I begin with an examination of the CAPS model and of the ways in which previous attempts at specifying virtue in terms of the model fall short. The CAPS model holds that an individual’s subjective construal of a situation is crucial to understanding that individual’s behavior. From a psychological standpoint, this emphasis on subjective construal is quite reasonable. For instance, it would probably be difficult to make sense of the behavior of gang members without reference to the ways in which they construe situations as demanding a demonstration of loyalty to their gang. The process of subjective construal has received inadequate attention from virtue ethicists.

The account of virtue that I develop begins, therefore, with an elaboration of the distinctive way in which the virtuous person construes situations, which I use to develop and defend a McDowellian view of practical reasoning. Furthermore, I suggest that this notion of ‘virtuous construal,’ as I call it, opens up space for normativity in the CAPS model, since the virtuous person’s construal of a situation is not only distinctive, but also correct. Most of us, however, are not fully virtuous. Drawing on the work of Michael Smith, I elaborate an advice model of correct construal. This advice model, I argue, anchors a normative notion of subjective construal while appropriately accounting for individuals’ shortcomings.

In shifting from considering virtue in general to providing a framework for CAPS accounts of particular virtues, I defend Aristotle’s doctrine of the reciprocity of the virtues and his methodology of individuating the virtues according to their objects, both of which have fallen out of favor among many virtue ethicists. I employ his methodology in spelling out a framework of ‘thin’ and ‘thick’ accounts of individual virtues, where the thin account specifies the field of the virtue and grounds the account in an Aristotelian notion of excellence, and the thick account elaborates the particular cognitive-affective elements that constitute the virtue.

Finally, I apply the account to the virtues of courage and patience in order to show how the action guidance and assessment capabilities of virtue ethics remain intact.


I have extensive experience teaching students from a wide range of disciplines and personal backgrounds. I aim to foster an active, student-centered classroom environment where all students have opportunities to learn and to give voice to their ideas. My tenure as a Fellow in the Writing Across the Curriculum program at Brooklyn College has provided me with the pedagogical background to design courses and assignments that actively develop students’ thinking and writing skills.

My guiding concept with regard to teaching is transparency, which I take to involve two interrelated aims: to make the unseen visible and to draw connections.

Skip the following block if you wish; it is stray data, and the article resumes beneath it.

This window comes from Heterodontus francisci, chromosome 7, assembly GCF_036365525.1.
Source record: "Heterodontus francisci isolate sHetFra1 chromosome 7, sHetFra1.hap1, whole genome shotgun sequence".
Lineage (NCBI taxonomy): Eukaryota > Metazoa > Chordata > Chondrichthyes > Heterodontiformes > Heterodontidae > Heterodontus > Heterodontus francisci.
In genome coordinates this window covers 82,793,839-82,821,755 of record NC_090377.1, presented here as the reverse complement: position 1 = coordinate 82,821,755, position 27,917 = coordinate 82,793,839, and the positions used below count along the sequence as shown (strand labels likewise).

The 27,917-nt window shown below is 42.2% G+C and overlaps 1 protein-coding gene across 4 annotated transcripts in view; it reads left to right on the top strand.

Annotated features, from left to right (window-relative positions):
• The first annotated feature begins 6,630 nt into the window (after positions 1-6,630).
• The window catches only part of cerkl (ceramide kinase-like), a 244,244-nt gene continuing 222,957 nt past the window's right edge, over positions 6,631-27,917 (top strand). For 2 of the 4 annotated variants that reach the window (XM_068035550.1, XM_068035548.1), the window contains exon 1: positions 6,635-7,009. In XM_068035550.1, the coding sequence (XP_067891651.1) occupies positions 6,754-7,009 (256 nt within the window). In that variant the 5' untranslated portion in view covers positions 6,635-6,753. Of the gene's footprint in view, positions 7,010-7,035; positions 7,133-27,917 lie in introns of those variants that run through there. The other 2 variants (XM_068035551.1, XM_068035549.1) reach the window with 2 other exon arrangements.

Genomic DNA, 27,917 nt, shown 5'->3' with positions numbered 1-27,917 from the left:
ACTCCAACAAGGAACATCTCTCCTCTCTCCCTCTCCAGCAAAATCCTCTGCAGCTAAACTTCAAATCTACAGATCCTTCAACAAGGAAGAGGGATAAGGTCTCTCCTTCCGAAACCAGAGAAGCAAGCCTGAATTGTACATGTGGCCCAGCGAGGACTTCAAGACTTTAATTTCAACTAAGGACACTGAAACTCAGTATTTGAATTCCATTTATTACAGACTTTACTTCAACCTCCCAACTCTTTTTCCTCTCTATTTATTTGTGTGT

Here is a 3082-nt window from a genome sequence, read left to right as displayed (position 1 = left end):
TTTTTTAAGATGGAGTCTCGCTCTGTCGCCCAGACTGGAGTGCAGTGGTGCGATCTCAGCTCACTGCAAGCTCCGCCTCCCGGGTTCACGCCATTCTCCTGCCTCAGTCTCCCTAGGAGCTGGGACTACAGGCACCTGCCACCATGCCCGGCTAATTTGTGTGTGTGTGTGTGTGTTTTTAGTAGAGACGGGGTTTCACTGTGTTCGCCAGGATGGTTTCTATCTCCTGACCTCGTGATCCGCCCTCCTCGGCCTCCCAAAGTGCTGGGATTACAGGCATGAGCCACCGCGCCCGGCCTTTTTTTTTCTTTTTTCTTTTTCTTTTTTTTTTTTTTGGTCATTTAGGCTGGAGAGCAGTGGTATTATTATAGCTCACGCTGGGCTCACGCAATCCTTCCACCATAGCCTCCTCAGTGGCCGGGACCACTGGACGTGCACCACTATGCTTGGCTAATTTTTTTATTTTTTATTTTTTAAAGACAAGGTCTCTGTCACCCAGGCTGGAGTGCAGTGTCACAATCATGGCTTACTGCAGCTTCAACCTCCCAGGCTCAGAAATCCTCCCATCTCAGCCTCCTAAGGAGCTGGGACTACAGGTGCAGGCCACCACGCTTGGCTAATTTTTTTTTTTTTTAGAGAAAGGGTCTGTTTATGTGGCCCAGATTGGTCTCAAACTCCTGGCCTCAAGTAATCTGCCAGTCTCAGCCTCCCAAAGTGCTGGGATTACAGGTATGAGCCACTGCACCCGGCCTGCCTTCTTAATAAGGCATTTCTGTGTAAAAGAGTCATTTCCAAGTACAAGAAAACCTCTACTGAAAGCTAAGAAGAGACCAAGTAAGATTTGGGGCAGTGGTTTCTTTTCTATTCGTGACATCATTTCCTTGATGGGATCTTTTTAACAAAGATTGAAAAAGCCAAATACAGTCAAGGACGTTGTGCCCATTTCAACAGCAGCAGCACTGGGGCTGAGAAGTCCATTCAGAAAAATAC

Making the unseen visible involves making my identities as a scholar and teacher, and the ways in which those identities relate to one another, apparent to students. I strive to let my Aristotelianism, specifically, the importance of habit formation to the living of a good life, shine through. In order to introduce my students to what it is to do philosophy, I need to make the practices of reading, writing, sharing, and revising philosophical work visible to them. I do this by designing scaffolded assignments that bring students through the process of doing philosophy, rather than simply demanding a finished product.

Drawing connections involves making clear to students the ways in which the course material relates to real life. One way that I elicit these connections is by creating opportunities for students to reflect on the relevance of the course material to their own lives, for instance, in a short essay or in a cover letter for a research assignment. Another way is to get students to actively engage with philosophical concepts. For example, I may ask students to devise their own examples of necessary and sufficient conditions, or to keep a journal of arguments that they encounter in day-to-day life, in the news, advertising, or interactions with other people. Via such reflective exercises, students come to see philosophical concepts at work in the world around them. They also begin doing philosophy, rather than simply learning content.

About Me

I was born and raised in New Jersey and received my B.A. in Philosophy, French, and English from Drew University. I spent two years in beautiful New Zealand getting my M.A. in philosophy from the University of Auckland before beginning my doctoral studies at The Graduate Center, CUNY. In April 2015, I was awarded a Mellon/ACLS Dissertation Completion Fellowship.

I have been teaching one thing or another for most of my adult life. I trained as a tap dancer in New York City while an undergraduate and taught tap for several years both during and after college. I’ve also been a ski instructor. Before returning to graduate school, I taught high school English.

I can be reached at .